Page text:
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It’s only been two months since Republicans took control of the House, and Speaker John Boehner is already earning a reputation for telling President Barack Obama, “No.”
The Ohio Republican last week turned down a White House invitation to attend a state dinner for Chinese President Hu Jintao. A week earlier, Boehner declined an offer from Obama to fly with him on Air Force One to attend the Tucson, Ariz., memorial ceremony. And unlike last year’s House GOP retreat, the president was not asked by Republican leaders to make an appearance at this year’s getaway.
Boehner’s recent penchant for rebuffing Obama began just days after the November elections, when he and Senate Minority Leader Mitch McConnell (R-Ky.) canceled their first post-election bipartisan meeting with the president because of “scheduling conflicts in organizing their caucuses.” The meeting was later rescheduled.
The scrambling that ensued over that meeting infuriated some Congressional Democrats who said Republicans were sending the wrong signal by canceling on the president, especially at a time when the public is clamoring for bipartisanship on Capitol Hill.
“When the president calls and asks a Member of Congress to meet at the White House, you go,” Rep. Elijah Cummings (D-Md.) said at the time. “You put down everything else, you cancel all your other appointments and you go. This is the leader of the free world and the commander in chief of our nation. You do not say, ‘Let’s reschedule.’”
But Boehner spokesman Brendan Buck said the Speaker, installed Jan. 5, has never broken any commitments with Obama. Both the November meeting and the Air Force One trip were announced without taking Boehner’s schedule into account, he said.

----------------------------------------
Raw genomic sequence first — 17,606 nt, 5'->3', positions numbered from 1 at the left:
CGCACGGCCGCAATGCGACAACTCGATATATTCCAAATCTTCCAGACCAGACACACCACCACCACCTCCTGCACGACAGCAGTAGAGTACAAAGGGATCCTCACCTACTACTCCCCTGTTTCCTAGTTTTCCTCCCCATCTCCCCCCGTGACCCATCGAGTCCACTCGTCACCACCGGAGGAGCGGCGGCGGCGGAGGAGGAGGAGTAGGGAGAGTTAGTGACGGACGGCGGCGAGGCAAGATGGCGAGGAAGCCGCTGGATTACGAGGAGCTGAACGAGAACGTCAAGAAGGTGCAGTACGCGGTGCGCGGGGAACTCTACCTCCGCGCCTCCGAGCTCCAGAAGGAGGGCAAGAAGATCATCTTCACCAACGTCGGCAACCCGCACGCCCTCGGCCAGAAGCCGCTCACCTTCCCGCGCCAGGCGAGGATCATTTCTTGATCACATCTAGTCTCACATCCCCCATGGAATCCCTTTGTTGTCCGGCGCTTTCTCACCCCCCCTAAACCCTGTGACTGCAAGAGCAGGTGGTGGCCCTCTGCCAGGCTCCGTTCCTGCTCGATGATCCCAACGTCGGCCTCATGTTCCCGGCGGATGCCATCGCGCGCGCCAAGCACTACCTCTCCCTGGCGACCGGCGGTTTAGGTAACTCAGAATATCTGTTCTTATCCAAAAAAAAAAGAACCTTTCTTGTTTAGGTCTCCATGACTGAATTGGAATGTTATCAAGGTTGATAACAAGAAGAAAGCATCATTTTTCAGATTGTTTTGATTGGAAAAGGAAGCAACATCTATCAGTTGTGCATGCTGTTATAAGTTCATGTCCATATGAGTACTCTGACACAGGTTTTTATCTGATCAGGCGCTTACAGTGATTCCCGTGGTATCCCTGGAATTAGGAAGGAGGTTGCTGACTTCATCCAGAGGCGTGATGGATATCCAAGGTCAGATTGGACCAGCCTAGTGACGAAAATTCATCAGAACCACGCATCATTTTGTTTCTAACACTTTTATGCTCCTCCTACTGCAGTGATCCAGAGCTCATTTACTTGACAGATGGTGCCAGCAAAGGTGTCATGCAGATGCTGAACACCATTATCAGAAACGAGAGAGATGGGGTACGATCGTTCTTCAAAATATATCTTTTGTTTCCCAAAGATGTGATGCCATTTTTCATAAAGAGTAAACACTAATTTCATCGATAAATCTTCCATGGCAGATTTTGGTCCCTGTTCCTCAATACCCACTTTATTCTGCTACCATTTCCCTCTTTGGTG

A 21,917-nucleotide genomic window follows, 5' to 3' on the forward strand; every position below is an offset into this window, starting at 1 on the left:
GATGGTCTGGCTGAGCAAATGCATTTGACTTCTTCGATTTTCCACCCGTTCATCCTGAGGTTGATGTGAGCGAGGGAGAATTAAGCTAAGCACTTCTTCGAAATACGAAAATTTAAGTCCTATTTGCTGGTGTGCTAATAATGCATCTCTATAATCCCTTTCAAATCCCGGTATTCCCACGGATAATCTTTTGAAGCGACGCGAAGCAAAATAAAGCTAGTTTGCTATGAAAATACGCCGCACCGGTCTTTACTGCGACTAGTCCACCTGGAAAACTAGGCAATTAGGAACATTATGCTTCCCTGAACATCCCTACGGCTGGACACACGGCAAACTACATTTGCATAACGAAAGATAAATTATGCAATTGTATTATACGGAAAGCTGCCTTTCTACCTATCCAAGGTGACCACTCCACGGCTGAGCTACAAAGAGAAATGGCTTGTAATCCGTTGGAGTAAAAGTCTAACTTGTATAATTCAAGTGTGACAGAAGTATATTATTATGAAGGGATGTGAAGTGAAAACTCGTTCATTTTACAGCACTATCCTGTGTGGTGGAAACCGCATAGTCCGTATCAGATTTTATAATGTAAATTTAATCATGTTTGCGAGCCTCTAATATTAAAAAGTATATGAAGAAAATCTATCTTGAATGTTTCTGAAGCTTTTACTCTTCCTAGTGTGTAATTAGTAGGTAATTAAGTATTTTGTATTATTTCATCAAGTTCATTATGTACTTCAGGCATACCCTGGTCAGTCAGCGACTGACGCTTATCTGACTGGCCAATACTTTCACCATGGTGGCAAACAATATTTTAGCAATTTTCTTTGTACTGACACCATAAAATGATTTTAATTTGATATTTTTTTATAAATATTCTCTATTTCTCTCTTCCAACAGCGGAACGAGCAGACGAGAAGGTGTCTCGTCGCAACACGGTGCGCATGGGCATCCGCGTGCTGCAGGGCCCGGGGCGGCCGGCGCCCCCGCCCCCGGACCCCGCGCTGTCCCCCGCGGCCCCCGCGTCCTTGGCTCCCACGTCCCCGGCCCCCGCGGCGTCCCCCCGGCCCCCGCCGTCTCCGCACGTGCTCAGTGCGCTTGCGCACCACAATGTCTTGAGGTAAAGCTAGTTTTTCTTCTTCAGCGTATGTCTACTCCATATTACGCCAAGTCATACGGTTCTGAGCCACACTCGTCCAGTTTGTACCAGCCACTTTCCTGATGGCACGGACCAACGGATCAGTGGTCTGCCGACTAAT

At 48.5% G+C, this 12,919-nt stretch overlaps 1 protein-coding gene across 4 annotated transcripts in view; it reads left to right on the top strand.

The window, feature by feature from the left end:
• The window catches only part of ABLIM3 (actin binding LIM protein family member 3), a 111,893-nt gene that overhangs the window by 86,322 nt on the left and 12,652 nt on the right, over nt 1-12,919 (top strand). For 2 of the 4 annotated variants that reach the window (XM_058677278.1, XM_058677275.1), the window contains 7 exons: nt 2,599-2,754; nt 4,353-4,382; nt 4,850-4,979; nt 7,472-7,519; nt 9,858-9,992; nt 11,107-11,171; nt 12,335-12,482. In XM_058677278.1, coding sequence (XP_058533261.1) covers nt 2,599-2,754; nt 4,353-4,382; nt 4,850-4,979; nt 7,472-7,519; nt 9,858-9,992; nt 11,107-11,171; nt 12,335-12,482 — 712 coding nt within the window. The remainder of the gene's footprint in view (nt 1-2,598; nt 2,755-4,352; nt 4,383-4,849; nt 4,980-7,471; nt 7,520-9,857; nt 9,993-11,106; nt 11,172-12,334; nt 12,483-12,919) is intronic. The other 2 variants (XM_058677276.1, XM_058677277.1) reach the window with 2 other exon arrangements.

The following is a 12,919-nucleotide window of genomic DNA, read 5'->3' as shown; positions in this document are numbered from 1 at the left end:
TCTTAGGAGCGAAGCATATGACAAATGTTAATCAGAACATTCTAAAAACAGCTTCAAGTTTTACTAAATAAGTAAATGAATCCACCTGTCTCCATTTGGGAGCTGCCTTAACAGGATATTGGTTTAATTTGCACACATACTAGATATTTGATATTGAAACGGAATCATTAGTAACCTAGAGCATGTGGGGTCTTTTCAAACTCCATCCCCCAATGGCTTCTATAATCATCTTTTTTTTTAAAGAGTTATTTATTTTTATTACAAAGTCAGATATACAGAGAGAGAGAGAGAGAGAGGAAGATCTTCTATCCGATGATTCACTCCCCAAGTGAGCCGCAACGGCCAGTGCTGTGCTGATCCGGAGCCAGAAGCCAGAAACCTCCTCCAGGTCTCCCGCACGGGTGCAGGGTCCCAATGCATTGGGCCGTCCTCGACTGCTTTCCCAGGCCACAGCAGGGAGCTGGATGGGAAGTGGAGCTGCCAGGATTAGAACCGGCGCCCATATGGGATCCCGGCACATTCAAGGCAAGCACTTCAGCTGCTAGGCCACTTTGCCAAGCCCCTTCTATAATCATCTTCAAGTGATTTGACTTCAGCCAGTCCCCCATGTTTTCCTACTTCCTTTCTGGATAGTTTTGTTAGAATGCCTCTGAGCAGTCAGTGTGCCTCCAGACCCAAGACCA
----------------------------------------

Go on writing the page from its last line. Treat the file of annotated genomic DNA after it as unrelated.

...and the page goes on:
Members who traveled with the president to Arizona included: House Minority Leader Nancy Pelosi (D-Calif.), Arizona GOP Reps. Jeff Flake, Trent Franks, Ben Quayle, Paul Gosar and David Schweikert, Rep. Debbie Wasserman Schultz (D-Fla.), Assistant Leader James Clyburn (D-S.C.) and Sen. Kirsten Gillibrand (D-N.Y.).
Buck argued that the White House — not Boehner — is to blame for any perceived snub. Obama hasn’t done enough to reach out to the House Republican majority, he said.
“This is another example of poor communication between the White House and us,” he said.
In the case of the missed state dinner, Buck said Boehner “does not typically attend those events,” having been to only one in the past 20 years. McConnell and Senate Majority Leader Harry Reid (D-Nev.) did not attend either.
As for House Republicans not inviting Obama to their annual retreat this year, Buck said that decision came from Republican Conference Chairman Jeb Hensarling (Texas), not Boehner.
Pressed on why Boehner did not insist on inviting Obama in a show of bipartisanship, Buck said the onus is on the White House to take the lead in forging a relationship with House Republicans.